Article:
I don’t remember the last time I gave my daughter Eva a bath. I can imagine my mother doubling over in agony at the thought but on most days, Eva is sponged, ears cleaned out, hair washed and conditioned and on occasion brushed too but not by me, by Daddy. Sigh…
Daddy also gets her ready for bed, puts her diaper on, convincing her on some days that its okay to wear a princess diaper when she really wants a Minnie Mouse, then he takes on the protracted battle over pajamas, sometimes successfully convincing her to wear something other than her ladybird pajamas she grew out of six months ago, at this I am truly amazed and thankful.
Of course in these blissful moments of father daughter bonding mommy isn’t exactly kicked back with her feet up watching sports and drinking beer, she is usually cooking dinner, preparing lunch for the next day or cleaning up the mess from the day if not week before.
As it’s Father’s Day it seems like the perfect moment to mention that through the last two and a half years of parenthood, my husband has changed, from the parent to be who spent most of my pregnancy bewildered, and the first six months of her life thinking “what have I done,” not that was he alone in that.
Although he won’t admit it at first he didn’t want to be seen pushing a pram, but he evolved when he realized mommy was much too slow going up hill. Daddy and Eva have always had bonding moments, from their pram walks when she used to nap in the mornings, to bath time, and feeding the fishes. Through all of this, Eva’s daddy has struggled to keep his identity and continue the things he loves the best, which include primarily: Sports. In the last two years I have noticed that he has picked up one decidedly female trait. He has learned to multitask.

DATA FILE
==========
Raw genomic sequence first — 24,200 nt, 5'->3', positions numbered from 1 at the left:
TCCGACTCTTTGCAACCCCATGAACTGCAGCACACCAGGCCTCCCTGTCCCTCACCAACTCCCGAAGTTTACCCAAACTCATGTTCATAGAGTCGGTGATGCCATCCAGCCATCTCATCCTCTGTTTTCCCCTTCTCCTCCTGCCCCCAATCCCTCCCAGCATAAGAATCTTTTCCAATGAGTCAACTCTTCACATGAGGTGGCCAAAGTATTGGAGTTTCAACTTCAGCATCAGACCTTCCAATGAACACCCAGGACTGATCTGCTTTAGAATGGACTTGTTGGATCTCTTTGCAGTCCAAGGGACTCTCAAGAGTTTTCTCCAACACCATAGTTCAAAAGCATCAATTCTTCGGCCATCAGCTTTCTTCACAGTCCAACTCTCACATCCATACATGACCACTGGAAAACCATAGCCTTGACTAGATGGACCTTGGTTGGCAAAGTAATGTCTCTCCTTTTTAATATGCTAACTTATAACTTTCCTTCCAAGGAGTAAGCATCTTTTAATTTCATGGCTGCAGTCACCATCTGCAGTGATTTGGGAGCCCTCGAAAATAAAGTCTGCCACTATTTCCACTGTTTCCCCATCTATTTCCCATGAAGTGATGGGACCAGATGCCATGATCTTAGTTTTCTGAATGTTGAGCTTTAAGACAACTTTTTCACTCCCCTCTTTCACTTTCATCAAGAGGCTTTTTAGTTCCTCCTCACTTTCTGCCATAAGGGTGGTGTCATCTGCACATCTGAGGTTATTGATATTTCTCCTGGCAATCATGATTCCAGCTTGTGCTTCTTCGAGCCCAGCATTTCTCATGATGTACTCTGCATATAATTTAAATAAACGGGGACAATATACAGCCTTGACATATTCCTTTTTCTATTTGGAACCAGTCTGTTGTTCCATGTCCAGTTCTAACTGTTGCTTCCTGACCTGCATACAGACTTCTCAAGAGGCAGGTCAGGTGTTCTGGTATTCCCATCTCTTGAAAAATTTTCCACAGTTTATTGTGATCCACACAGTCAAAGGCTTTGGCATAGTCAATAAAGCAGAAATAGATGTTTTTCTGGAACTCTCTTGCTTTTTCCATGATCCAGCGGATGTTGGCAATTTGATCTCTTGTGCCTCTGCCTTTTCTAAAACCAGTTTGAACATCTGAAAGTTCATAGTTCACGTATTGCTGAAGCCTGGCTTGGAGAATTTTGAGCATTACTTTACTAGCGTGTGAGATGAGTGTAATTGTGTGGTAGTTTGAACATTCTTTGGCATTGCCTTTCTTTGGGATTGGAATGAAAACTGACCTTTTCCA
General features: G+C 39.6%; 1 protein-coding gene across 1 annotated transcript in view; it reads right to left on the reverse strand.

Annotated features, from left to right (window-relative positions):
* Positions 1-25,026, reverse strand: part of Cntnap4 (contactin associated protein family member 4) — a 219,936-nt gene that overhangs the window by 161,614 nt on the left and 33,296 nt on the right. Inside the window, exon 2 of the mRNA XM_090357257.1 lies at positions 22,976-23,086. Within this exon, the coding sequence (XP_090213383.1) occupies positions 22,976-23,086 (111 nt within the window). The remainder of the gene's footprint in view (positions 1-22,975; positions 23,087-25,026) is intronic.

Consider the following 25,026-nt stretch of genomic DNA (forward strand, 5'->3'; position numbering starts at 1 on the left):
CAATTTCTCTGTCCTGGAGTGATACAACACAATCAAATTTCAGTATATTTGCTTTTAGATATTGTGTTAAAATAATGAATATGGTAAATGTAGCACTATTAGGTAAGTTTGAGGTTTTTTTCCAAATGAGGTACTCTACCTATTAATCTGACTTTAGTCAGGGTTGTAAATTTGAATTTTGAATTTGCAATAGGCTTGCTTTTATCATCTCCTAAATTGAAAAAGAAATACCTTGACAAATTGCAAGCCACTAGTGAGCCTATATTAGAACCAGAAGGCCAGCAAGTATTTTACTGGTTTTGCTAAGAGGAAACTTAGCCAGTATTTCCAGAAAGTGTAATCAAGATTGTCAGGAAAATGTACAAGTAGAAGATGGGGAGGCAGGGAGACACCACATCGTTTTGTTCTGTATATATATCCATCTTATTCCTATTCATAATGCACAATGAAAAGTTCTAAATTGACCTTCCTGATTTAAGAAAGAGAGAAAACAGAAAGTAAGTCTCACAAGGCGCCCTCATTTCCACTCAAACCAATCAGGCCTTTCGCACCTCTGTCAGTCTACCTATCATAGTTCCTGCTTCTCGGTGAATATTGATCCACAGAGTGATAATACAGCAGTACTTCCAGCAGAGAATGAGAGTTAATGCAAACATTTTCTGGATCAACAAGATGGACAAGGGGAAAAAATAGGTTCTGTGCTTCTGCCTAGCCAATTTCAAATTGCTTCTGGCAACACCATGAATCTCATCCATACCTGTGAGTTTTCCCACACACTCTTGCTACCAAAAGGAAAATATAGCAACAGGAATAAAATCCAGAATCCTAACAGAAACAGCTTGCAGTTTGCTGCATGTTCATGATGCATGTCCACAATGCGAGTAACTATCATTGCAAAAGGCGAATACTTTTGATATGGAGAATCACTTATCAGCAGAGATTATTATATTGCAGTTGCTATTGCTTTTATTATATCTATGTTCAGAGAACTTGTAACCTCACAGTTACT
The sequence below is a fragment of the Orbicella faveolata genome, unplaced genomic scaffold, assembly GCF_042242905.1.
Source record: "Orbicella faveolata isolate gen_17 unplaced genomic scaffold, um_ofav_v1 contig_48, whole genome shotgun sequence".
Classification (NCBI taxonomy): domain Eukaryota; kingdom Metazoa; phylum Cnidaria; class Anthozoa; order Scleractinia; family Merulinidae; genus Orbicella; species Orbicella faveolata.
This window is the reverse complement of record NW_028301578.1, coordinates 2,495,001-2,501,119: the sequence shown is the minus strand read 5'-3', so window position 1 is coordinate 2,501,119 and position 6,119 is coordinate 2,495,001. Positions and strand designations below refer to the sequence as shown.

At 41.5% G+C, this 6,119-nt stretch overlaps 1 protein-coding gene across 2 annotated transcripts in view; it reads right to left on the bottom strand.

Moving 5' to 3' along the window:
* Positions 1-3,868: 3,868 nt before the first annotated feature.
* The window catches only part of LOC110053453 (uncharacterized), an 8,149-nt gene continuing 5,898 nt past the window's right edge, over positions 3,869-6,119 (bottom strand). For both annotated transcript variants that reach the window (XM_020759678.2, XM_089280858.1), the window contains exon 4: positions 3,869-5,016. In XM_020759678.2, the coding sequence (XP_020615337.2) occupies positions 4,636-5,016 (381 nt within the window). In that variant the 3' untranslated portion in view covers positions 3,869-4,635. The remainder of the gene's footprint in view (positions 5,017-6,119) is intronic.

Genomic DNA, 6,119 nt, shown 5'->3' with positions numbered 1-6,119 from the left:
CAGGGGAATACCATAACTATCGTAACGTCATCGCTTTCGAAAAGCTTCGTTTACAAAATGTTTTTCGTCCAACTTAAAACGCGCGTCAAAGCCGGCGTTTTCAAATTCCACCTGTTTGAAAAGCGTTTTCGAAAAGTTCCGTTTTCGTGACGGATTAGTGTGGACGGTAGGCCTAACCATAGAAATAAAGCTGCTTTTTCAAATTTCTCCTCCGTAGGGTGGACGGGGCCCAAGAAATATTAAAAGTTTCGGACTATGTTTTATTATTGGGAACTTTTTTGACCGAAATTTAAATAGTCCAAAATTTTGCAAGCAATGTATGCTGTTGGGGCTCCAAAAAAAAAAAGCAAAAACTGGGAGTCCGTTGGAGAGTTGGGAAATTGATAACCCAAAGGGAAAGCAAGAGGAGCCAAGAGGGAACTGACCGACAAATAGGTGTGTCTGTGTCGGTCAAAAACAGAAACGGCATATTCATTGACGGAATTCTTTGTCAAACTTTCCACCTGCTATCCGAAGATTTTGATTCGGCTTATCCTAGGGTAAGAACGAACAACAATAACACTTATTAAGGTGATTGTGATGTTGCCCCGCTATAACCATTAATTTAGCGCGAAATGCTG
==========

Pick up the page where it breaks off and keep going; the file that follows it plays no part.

Take this picture of Eva and Daddy’s evening routine, and the video I posted below of Daddy in Mommy’s home office, watching sports on the TV, watching real time game feeds on the internet and entertaining Eva all at the same time. Ahhh Fatherhood.
Given Daddy’s new multitasking skills, it came as relatively no surprise when Eva said the other day, with the determination and curiosity only a two year old could muster, “I want to grab Daddy’s pee pee.” Then she paused and added “Please.”
“It’s not appropriate.”
“But I said PLEASE.”
“No it’s not right, Daddy’s Pee Pee is HIS pee pee.”
“I will say THANK YOU.”
“No thank you.”
“No the answer is just NO.”
“Daddy, did you both have a shower after swimming lessons?”
“Multi tasking needs a rethink.”
When Eva was fifteen months, my friend Claudia asked me if Eva had started to prefer Daddy yet. I said No, and she warned me that it would happen and I shouldn’t take it personally.
I was probably days away at that point from what would become a full blown Daddy obsession. Daddy goes to work long before Eva wakes up but when he comes home from work she is usually at the gate to meet him. He barely has time to take his motorbike helmet off or put down his keys and she is in his arms.
“Daddy pushes me higher on the swings,” she says.
“Daddy is more fun,” she says.
“Daddy is bigger,” she says as she swipes at me from his shoulders.